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. Last Updated: 07/27/2016

Plane Delay Keeps Envoy From KAL Memorial

The South Korean ambassador's attempt to attend a ceremony on Sakhalin island honoring 269 people who died when Soviet warplanes shot down a Korean airliner 10 years ago has run foul of Aeroflot scheduling problems.

Ambassador Sook Kuy Kim finally took off for the ceremony in Nevelsk, on Sakhalin island at 2: 30 P. M. Tuesday, but only after spending the best part of 24 hours stranded at two of Moscow's least appealing airports -- Domodedovo and Vnukovo.

Chul Young Jung, the embassy's first secretary, said in a telephone interview from Vnukovo airport that he doubted the ambassador would make it on time to see a Russian monument to the victims unveiled on Wednesday.

The flight should have left Domodedovo at 5 P. M, Monday, but was delayed due to fuel shortages. After another flight at 4 A. M. was canceled, the ambassador was shuttled to Vnukovo for a flight that finally took off at 2: 30 P. M. after further delays.

The question of responsibility for the 1983 downing of flight KAL 007 has been a long-time irritant in relations between Moscow and Seoul. On Monday the issue resurfaced when a Russian government investigation found the airliner's pilots, and not the former Soviet Union, at fault.

The victim's families, a Korean Air Lines representative and an official from the Korean Transportation Ministry are due to attend the ceremony where a stone monument will be unveiled, according to Jung.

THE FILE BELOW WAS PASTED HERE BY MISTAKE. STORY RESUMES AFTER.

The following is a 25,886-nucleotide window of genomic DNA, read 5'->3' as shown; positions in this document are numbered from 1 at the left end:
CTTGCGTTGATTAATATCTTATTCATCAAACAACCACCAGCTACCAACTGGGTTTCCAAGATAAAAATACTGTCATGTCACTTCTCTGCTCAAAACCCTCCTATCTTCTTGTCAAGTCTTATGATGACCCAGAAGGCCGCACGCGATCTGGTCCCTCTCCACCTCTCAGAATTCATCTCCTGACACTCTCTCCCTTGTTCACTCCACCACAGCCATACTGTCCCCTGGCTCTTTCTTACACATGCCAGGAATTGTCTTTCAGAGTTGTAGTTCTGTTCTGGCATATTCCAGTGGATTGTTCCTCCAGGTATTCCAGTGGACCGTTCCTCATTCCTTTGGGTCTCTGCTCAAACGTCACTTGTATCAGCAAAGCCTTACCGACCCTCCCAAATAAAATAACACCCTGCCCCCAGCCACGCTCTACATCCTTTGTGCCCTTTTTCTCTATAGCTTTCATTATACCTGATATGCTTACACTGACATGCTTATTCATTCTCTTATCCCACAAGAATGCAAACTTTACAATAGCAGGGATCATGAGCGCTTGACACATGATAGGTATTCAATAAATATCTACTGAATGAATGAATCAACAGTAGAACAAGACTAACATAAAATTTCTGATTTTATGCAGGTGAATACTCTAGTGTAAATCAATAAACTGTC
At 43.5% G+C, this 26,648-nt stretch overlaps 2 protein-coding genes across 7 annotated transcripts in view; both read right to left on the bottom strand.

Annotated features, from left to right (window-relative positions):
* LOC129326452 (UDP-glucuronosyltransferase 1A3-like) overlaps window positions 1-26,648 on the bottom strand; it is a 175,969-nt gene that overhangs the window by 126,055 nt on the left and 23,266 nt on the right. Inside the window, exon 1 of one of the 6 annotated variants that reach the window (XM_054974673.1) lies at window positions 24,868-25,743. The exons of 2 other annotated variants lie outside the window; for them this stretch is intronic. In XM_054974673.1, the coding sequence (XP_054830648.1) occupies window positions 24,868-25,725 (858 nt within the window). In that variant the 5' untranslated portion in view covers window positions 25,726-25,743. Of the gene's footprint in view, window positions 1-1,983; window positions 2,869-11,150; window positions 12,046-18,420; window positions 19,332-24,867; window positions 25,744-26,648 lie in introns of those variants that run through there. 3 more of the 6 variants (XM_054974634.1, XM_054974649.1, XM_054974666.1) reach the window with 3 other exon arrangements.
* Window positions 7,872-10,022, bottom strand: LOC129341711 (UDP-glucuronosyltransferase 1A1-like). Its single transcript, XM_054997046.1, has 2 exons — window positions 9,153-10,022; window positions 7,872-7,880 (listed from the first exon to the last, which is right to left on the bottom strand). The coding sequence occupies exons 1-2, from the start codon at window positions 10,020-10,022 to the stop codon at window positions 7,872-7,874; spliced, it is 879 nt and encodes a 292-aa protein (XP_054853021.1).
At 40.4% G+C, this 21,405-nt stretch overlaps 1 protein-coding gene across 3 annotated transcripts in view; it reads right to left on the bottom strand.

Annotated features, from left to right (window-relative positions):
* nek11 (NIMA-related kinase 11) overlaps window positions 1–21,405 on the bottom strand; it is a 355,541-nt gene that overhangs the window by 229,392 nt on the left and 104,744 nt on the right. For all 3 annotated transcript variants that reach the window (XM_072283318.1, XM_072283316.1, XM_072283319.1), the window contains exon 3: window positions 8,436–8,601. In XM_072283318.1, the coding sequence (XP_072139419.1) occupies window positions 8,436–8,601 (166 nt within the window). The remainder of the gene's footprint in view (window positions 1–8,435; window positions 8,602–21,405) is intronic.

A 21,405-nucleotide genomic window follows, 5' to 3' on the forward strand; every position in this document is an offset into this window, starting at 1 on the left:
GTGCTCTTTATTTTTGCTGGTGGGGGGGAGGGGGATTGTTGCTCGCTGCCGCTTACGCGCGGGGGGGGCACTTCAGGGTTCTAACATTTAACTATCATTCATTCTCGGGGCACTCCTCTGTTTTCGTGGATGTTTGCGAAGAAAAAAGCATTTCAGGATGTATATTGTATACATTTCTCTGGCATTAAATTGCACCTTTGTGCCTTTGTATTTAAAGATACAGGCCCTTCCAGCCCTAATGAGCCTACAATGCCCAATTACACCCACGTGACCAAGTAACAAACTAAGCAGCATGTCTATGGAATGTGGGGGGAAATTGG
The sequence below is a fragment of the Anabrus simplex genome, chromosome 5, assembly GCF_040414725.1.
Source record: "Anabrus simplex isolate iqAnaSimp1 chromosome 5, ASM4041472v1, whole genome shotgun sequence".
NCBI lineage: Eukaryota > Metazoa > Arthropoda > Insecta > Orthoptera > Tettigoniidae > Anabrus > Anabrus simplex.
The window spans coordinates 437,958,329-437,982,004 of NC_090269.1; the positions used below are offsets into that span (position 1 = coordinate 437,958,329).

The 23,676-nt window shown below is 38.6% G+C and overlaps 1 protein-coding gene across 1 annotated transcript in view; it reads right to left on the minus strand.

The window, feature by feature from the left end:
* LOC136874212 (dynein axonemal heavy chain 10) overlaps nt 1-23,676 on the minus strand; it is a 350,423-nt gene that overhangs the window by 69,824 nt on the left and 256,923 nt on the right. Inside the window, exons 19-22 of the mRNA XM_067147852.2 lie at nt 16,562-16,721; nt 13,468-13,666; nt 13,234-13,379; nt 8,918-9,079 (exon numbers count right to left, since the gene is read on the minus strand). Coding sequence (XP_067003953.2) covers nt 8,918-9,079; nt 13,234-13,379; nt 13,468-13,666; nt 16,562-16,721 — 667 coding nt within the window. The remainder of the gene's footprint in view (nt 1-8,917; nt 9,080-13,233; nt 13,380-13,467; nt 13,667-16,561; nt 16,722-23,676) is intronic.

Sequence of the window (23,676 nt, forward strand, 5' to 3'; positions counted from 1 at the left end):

Recent news reports from the site -- about 55 kilometers from where the Boeing 747 crashed into the sea -- have said that the main part of the memorial has yet to be built. The area is reportedly littered with cables and used tires, but little else.

South Korean officials said Tuesday they would continue to appeal to Russia to compensate the families of victims who died, despite Monday's findings by the Russian investigative commission, Reuters reported from Seoul.

The commission, chaired by President Boris Yeltsin's chief of staff Sergei Filatov, said that the Korean pilots made gross errors by wandering far off course into Soviet airspace.

Wha-Tae Chung, the consul general for the Korean Embassy in Moscow said Tuesday that an investigation by the International Civil Aviation Organization concluded in June that the Soviet fighter had not properly warned the KAL flight.

"The report says that Russia must fulfill its international obligation", Chung said. "We have not received Russia's official position, but we have proposed negotiations with the Foreign Ministry". The Foreign Ministry declined to comment Tuesday.

Chung said his government had requested compensation for both the loss of the aircraft as well as for the lives of the passengers. Everyone on board the aircraft was killed.

In a separate development, three Russian Navy ships cruised into the southern port of Pusan on Tuesday in the first Russian goodwill port call to South Korea in 89 years, The Associated Press reported.

The ship's sailors are due to fly black flags of mourning and observe one minute of silence Wednesday, to pay their respects to those who died on KAL 007.